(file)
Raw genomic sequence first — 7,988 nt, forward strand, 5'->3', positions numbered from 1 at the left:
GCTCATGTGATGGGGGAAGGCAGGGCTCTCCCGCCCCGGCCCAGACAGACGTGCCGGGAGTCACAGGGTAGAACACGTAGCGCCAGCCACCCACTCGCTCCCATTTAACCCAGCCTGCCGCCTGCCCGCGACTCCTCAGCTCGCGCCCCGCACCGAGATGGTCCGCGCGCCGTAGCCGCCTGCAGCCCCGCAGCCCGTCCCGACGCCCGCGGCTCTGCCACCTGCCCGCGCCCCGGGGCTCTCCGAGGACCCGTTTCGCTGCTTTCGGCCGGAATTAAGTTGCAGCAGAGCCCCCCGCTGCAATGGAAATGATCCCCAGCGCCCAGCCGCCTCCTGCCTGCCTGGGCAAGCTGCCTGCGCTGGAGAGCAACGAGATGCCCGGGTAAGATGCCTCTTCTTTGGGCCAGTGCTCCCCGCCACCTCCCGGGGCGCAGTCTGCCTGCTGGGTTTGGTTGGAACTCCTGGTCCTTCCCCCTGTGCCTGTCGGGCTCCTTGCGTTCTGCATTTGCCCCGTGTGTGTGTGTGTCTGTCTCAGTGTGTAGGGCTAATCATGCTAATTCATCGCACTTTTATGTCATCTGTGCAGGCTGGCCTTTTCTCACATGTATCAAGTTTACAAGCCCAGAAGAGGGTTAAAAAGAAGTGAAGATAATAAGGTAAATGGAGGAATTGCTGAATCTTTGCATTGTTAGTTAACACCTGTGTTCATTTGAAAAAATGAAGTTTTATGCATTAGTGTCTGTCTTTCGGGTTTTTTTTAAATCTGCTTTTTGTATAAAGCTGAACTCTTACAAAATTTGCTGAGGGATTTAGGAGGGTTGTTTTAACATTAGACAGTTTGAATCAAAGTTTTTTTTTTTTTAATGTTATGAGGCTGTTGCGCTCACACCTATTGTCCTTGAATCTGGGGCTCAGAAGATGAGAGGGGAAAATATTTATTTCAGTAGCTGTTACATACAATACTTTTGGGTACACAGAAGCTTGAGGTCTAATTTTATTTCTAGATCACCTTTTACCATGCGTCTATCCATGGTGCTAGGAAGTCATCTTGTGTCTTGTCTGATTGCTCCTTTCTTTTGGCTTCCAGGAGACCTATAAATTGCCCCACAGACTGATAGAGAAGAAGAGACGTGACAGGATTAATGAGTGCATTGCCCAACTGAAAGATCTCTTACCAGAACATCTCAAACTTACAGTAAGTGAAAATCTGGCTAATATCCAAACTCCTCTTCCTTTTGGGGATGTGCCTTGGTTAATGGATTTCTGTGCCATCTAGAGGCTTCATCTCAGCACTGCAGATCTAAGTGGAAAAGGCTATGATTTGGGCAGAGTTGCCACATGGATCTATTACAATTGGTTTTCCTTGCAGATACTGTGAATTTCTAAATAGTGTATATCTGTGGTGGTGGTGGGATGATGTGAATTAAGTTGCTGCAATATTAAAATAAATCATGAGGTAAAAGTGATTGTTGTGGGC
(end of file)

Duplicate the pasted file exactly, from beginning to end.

Raw genomic sequence first — 7,988 nt, forward strand, 5'->3', positions numbered from 1 at the left:
GCTCATGTGATGGGGGAAGGCAGGGCTCTCCCGCCCCGGCCCAGACAGACGTGCCGGGAGTCACAGGGTAGAACACGTAGCGCCAGCCACCCACTCGCTCCCATTTAACCCAGCCTGCCGCCTGCCCGCGACTCCTCAGCTCGCGCCCCGCACCGAGATGGTCCGCGCGCCGTAGCCGCCTGCAGCCCCGCAGCCCGTCCCGACGCCCGCGGCTCTGCCACCTGCCCGCGCCCCGGGGCTCTCCGAGGACCCGTTTCGCTGCTTTCGGCCGGAATTAAGTTGCAGCAGAGCCCCCCGCTGCAATGGAAATGATCCCCAGCGCCCAGCCGCCTCCTGCCTGCCTGGGCAAGCTGCCTGCGCTGGAGAGCAACGAGATGCCCGGGTAAGATGCCTCTTCTTTGGGCCAGTGCTCCCCGCCACCTCCCGGGGCGCAGTCTGCCTGCTGGGTTTGGTTGGAACTCCTGGTCCTTCCCCCTGTGCCTGTCGGGCTCCTTGCGTTCTGCATTTGCCCCGTGTGTGTGTGTGTCTGTCTCAGTGTGTAGGGCTAATCATGCTAATTCATCGCACTTTTATGTCATCTGTGCAGGCTGGCCTTTTCTCACATGTATCAAGTTTACAAGCCCAGAAGAGGGTTAAAAAGAAGTGAAGATAATAAGGTAAATGGAGGAATTGCTGAATCTTTGCATTGTTAGTTAACACCTGTGTTCATTTGAAAAAATGAAGTTTTATGCATTAGTGTCTGTCTTTCGGGTTTTTTTTAAATCTGCTTTTTGTATAAAGCTGAACTCTTACAAAATTTGCTGAGGGATTTAGGAGGGTTGTTTTAACATTAGACAGTTTGAATCAAAGTTTTTTTTTTTTTAATGTTATGAGGCTGTTGCGCTCACACCTATTGTCCTTGAATCTGGGGCTCAGAAGATGAGAGGGGAAAATATTTATTTCAGTAGCTGTTACATACAATACTTTTGGGTACACAGAAGCTTGAGGTCTAATTTTATTTCTAGATCACCTTTTACCATGCGTCTATCCATGGTGCTAGGAAGTCATCTTGTGTCTTGTCTGATTGCTCCTTTCTTTTGGCTTCCAGGAGACCTATAAATTGCCCCACAGACTGATAGAGAAGAAGAGACGTGACAGGATTAATGAGTGCATTGCCCAACTGAAAGATCTCTTACCAGAACATCTCAAACTTACAGTAAGTGAAAATCTGGCTAATATCCAAACTCCTCTTCCTTTTGGGGATGTGCCTTGGTTAATGGATTTCTGTGCCATCTAGAGGCTTCATCTCAGCACTGCAGATCTAAGTGGAAAAGGCTATGATTTGGGCAGAGTTGCCACATGGATCTATTACAATTGGTTTTCCTTGCAGATACTGTGAATTTCTAAATAGTGTATATCTGTGGTGGTGGTGGGATGATGTGAATTAAGTTGCTGCAATATTAAAATAAATCATGAGGTAAAAGTGATTGTTGTGGGC